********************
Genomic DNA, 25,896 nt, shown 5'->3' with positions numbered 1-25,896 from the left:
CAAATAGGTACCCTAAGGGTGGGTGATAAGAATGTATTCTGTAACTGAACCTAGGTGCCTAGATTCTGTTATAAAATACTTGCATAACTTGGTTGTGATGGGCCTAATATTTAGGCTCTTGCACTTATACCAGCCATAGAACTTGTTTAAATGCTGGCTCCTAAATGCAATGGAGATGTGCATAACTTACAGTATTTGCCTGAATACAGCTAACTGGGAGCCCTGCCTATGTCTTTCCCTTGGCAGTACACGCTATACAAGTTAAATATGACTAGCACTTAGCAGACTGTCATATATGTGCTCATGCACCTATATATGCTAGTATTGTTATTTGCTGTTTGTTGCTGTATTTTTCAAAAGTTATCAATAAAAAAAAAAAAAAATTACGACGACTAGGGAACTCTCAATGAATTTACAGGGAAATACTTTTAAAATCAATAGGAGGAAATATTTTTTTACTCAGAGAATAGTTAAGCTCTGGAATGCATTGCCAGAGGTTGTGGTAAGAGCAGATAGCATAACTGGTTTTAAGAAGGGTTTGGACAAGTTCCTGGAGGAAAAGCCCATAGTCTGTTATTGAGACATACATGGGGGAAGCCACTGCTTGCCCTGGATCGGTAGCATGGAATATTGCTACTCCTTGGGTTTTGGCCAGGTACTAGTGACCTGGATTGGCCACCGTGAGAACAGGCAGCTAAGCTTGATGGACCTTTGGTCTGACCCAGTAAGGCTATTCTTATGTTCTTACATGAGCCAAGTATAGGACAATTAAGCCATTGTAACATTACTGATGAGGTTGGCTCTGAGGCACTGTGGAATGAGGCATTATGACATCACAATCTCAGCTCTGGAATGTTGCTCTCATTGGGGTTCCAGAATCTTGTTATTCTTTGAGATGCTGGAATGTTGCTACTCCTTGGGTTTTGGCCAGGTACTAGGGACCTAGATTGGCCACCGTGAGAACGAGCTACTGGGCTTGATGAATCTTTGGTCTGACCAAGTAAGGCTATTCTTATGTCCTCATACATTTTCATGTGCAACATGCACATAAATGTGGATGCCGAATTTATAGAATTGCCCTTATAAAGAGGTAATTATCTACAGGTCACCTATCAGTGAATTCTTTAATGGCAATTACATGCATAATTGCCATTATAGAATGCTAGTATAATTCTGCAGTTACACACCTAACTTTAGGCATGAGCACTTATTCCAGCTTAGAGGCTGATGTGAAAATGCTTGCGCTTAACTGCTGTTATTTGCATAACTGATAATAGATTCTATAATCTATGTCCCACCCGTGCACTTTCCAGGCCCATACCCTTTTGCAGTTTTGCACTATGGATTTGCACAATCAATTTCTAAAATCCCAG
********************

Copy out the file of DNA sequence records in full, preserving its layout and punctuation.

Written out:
Genomic DNA, 25,896 nt, shown 5'->3' with positions numbered 1-25,896 from the left:
CAAATAGGTACCCTAAGGGTGGGTGATAAGAATGTATTCTGTAACTGAACCTAGGTGCCTAGATTCTGTTATAAAATACTTGCATAACTTGGTTGTGATGGGCCTAATATTTAGGCTCTTGCACTTATACCAGCCATAGAACTTGTTTAAATGCTGGCTCCTAAATGCAATGGAGATGTGCATAACTTACAGTATTTGCCTGAATACAGCTAACTGGGAGCCCTGCCTATGTCTTTCCCTTGGCAGTACACGCTATACAAGTTAAATATGACTAGCACTTAGCAGACTGTCATATATGTGCTCATGCACCTATATATGCTAGTATTGTTATTTGCTGTTTGTTGCTGTATTTTTCAAAAGTTATCAATAAAAAAAAAAAAAAATTACGACGACTAGGGAACTCTCAATGAATTTACAGGGAAATACTTTTAAAATCAATAGGAGGAAATATTTTTTTACTCAGAGAATAGTTAAGCTCTGGAATGCATTGCCAGAGGTTGTGGTAAGAGCAGATAGCATAACTGGTTTTAAGAAGGGTTTGGACAAGTTCCTGGAGGAAAAGCCCATAGTCTGTTATTGAGACATACATGGGGGAAGCCACTGCTTGCCCTGGATCGGTAGCATGGAATATTGCTACTCCTTGGGTTTTGGCCAGGTACTAGTGACCTGGATTGGCCACCGTGAGAACAGGCAGCTAAGCTTGATGGACCTTTGGTCTGACCCAGTAAGGCTATTCTTATGTTCTTACATGAGCCAAGTATAGGACAATTAAGCCATTGTAACATTACTGATGAGGTTGGCTCTGAGGCACTGTGGAATGAGGCATTATGACATCACAATCTCAGCTCTGGAATGTTGCTCTCATTGGGGTTCCAGAATCTTGTTATTCTTTGAGATGCTGGAATGTTGCTACTCCTTGGGTTTTGGCCAGGTACTAGGGACCTAGATTGGCCACCGTGAGAACGAGCTACTGGGCTTGATGAATCTTTGGTCTGACCAAGTAAGGCTATTCTTATGTCCTCATACATTTTCATGTGCAACATGCACATAAATGTGGATGCCGAATTTATAGAATTGCCCTTATAAAGAGGTAATTATCTACAGGTCACCTATCAGTGAATTCTTTAATGGCAATTACATGCATAATTGCCATTATAGAATGCTAGTATAATTCTGCAGTTACACACCTAACTTTAGGCATGAGCACTTATTCCAGCTTAGAGGCTGATGTGAAAATGCTTGCGCTTAACTGCTGTTATTTGCATAACTGATAATAGATTCTATAATCTATGTCCCACCCGTGCACTTTCCAGGCCCATACCCTTTTGCAGTTTTGCACTATGGATTTGCACAATCAATTTCTAAAATCCCAG